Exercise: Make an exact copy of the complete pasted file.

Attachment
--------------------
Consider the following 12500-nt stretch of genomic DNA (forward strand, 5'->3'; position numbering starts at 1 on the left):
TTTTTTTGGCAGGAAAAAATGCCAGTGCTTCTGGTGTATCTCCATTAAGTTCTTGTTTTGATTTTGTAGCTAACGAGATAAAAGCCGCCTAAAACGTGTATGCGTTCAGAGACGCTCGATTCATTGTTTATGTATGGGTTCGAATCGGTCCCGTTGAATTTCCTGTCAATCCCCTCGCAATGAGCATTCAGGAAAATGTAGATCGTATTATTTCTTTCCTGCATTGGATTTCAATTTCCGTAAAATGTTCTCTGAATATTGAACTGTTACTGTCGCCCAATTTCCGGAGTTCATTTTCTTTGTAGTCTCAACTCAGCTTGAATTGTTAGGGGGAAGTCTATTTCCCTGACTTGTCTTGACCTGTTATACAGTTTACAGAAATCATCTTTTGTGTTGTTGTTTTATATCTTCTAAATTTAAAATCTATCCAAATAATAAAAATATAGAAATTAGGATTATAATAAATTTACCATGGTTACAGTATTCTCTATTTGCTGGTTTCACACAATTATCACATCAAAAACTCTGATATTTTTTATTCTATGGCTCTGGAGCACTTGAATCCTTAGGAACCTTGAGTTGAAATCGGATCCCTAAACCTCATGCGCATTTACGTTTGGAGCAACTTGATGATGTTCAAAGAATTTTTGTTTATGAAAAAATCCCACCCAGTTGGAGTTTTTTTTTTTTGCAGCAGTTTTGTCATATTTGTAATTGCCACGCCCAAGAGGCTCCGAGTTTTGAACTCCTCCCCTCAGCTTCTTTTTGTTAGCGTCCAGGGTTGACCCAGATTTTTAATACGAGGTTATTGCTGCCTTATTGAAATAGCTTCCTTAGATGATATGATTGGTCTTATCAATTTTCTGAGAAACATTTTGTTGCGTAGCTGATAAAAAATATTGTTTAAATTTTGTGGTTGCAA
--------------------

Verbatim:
Consider the following 12500-nt stretch of genomic DNA (forward strand, 5'->3'; position numbering starts at 1 on the left):
TTTTTTTGGCAGGAAAAAATGCCAGTGCTTCTGGTGTATCTCCATTAAGTTCTTGTTTTGATTTTGTAGCTAACGAGATAAAAGCCGCCTAAAACGTGTATGCGTTCAGAGACGCTCGATTCATTGTTTATGTATGGGTTCGAATCGGTCCCGTTGAATTTCCTGTCAATCCCCTCGCAATGAGCATTCAGGAAAATGTAGATCGTATTATTTCTTTCCTGCATTGGATTTCAATTTCCGTAAAATGTTCTCTGAATATTGAACTGTTACTGTCGCCCAATTTCCGGAGTTCATTTTCTTTGTAGTCTCAACTCAGCTTGAATTGTTAGGGGGAAGTCTATTTCCCTGACTTGTCTTGACCTGTTATACAGTTTACAGAAATCATCTTTTGTGTTGTTGTTTTATATCTTCTAAATTTAAAATCTATCCAAATAATAAAAATATAGAAATTAGGATTATAATAAATTTACCATGGTTACAGTATTCTCTATTTGCTGGTTTCACACAATTATCACATCAAAAACTCTGATATTTTTTATTCTATGGCTCTGGAGCACTTGAATCCTTAGGAACCTTGAGTTGAAATCGGATCCCTAAACCTCATGCGCATTTACGTTTGGAGCAACTTGATGATGTTCAAAGAATTTTTGTTTATGAAAAAATCCCACCCAGTTGGAGTTTTTTTTTTTTGCAGCAGTTTTGTCATATTTGTAATTGCCACGCCCAAGAGGCTCCGAGTTTTGAACTCCTCCCCTCAGCTTCTTTTTGTTAGCGTCCAGGGTTGACCCAGATTTTTAATACGAGGTTATTGCTGCCTTATTGAAATAGCTTCCTTAGATGATATGATTGGTCTTATCAATTTTCTGAGAAACATTTTGTTGCGTAGCTGATAAAAAATATTGTTTAAATTTTGTGGTTGCAA